Figure 1
Breath Alcohol levels

Subjective Outcomes

Stimulation Effects

The BAES results for “stimulation” indicate that subjects reported more stimulation during alcohol sessions that during sham sessions, with stimulation peaking midway through the session F(1,89) = 89.46, p < .0001 (Figure 2). However, there was no NTX effect or NTX by alcohol interaction for Stimulation, F(1,89) = 0.06, p = .81 and F(1,89) = .2, p = .65, respectively.

Figure 2
Stimulation Measures

POMS results for “Vigor”, the closest analog to the BAES stimulation, reveal a similar pattern F(1,90) = 22.67, p < .0001 (Figure 2). However, there was again no NTX effect or NTX by alcohol interaction for Vigor, F(1,90) = 0.08, p = .78 and F(1,90) = 2.31, p = .13, respectively. The Subjective High from Alcohol Scale (SHAS) again shows the same pattern, with the alcohol effect being significant F(1,90) = 122.49, p < .0001, as well as an almost significant NTX alcohol interaction F(1,90) = 3.66, p = .059 (Figure 2). Again, NTX appears to have no effect alone, F(1,90) =1.37, p = .24.

Sedation Effects

In contrast to the typical pattern shown for stimulation, sedation measures reveal an atypical pattern, with sedation level decreasing from baseline through the session (Figure 3).The BAES results for “sedation” have non-significant outcomes for both alcohol F(1, 89) = 3.60, p = .06, and alcohol by NTX F(1,89) = 0.39, p = .54. In contrast, the POMS fatigue by session shows a significant difference between the alcohol and sham drinking sessions, F(1,90) =12.74, p = .0006, but no NTX effect (Figure 3).

Figure 3
Sedation Measures


We believe our study adds to the body of knowledge on NTX for the treatment of alcohol dependence, as well as to the body of knowledge on human laboratory studies of alcohol self-administration.

As hypothesized, we found main effects for alcohol in all subjective measures of stimulation. We further found that NTX did not impact subjective outcomes or BrAC readings with the exception of the SHAS where there was an almost significant interaction of NTX and ALC. Although our stimulation results look similar to those found in other alcohol challenge studies, we had hypothesized, based on prior findings, that NTX would blunt the subjective high from alcohol as shown by the SHAS. However, what we actually saw during the ALC sessions was a slight elevation in stimulation in the NTX condition as compared to placebo. We interpret this finding as part of the overall lack of NTX effect in this sample and not as an indication that NTX is actually increasing alcohol stimulation effects in these subjects. Our sedation results suggest that subjects had elevated sedation levels at baseline in the sessions, and that sedation decreased during the sessions.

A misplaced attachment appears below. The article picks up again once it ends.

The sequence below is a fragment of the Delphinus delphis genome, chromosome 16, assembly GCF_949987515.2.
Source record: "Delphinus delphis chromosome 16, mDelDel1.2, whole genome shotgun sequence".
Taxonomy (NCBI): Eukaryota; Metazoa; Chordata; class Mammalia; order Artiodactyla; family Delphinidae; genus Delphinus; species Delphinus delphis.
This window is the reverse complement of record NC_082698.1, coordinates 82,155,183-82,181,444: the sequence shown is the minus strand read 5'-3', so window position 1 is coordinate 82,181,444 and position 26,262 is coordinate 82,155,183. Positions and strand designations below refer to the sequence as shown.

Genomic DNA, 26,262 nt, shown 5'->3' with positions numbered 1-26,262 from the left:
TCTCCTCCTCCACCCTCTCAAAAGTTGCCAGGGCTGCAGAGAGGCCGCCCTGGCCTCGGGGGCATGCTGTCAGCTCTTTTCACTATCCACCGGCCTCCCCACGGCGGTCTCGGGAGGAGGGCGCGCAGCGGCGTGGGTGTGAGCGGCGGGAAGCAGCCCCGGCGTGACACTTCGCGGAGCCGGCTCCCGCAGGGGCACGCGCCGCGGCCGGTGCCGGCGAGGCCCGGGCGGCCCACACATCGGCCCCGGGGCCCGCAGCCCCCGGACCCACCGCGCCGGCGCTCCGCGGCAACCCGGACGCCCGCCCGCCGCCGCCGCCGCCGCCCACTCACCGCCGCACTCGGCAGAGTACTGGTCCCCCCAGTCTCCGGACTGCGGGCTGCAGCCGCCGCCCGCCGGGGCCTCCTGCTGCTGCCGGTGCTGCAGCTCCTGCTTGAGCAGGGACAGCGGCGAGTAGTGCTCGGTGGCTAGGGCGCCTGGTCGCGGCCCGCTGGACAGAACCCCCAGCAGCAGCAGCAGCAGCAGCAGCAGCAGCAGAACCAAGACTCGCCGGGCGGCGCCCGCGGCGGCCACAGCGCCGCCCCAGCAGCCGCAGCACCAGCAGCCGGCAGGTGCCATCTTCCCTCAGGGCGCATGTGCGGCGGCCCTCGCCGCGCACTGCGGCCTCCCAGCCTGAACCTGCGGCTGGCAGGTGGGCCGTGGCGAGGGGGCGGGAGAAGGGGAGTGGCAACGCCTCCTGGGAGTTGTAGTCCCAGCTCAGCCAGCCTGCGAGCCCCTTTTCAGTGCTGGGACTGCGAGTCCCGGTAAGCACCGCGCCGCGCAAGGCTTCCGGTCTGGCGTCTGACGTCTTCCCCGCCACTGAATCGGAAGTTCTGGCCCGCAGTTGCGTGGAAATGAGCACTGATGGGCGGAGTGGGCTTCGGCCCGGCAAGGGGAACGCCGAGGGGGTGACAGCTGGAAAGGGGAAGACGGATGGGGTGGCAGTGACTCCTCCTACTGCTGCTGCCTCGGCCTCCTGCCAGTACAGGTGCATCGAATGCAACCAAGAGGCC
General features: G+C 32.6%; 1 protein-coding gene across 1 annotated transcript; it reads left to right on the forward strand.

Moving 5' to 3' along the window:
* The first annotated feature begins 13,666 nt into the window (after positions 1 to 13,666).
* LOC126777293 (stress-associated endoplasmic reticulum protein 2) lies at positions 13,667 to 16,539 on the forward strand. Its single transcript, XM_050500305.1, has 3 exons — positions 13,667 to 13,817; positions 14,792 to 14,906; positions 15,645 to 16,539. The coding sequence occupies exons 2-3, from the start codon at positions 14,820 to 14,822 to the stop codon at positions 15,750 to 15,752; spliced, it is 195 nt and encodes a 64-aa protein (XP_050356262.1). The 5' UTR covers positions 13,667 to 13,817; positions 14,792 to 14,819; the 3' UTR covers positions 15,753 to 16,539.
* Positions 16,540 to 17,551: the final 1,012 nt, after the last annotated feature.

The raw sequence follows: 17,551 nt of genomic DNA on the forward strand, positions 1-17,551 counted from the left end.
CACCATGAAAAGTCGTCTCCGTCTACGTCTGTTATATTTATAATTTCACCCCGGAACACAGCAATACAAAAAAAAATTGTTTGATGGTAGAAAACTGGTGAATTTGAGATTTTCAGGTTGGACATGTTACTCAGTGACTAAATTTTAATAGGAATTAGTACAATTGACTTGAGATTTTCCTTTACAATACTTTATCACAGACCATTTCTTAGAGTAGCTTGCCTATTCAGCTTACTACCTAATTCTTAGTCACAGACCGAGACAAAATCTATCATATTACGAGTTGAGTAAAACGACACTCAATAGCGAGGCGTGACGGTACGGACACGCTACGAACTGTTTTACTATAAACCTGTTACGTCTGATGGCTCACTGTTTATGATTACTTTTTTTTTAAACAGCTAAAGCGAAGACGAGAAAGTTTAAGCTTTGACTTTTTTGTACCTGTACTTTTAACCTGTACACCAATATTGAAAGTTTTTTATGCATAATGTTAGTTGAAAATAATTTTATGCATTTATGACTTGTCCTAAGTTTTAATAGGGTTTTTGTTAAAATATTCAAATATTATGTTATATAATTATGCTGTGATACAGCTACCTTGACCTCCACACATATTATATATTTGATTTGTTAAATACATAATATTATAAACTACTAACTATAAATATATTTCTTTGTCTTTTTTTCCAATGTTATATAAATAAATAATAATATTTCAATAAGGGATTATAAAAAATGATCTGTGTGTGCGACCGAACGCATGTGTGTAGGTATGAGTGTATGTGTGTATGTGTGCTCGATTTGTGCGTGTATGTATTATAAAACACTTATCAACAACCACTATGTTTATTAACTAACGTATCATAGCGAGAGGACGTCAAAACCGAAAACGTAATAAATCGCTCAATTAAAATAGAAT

The strengths of this study include the entirely African American subject population, which has not been previously studied in such controlled NTX human laboratory studies. In addition, the age range for this study is larger than prior human laboratory studies of non-dependent subjects. As such, this study extends the findings of prior human laboratory alcohol self-administration studies in normal controls to both broader racial and age groups than previously studied.

Although we did not account for body water when administering ethanol doses, we found no BrAC differences between men and women. It is also important to note that our subjects drank considerably less than the inclusion criteria cutoff amounts of 21 drinks/week and 2 binge drinking episodes/week. As such, these results may have limited applicability to alcohol dependent populations.

In sum, this study demonstrated alcohol effects, but little NTX effect. This finding parallels that in the clinical literature.11 As such, although NTX treatment for AA subjects should in no way be abandoned, future work may need to examine other potential alcohol dependence medications for use in AA populations. In addition, future work could shift to investigating genes that occur with enough frequency in both European and African Americans to allow for studies using both races and thus broader applicability of findings.32


Funding for this study was provided by grant P60-DA-005186 from the National Institute on Drug Abuse, Bethesda, MD (Dr. O’Brien).


Declaration of Interest

The authors report no conflicts of interest. The authors alone are responsible for the content and writing of this paper.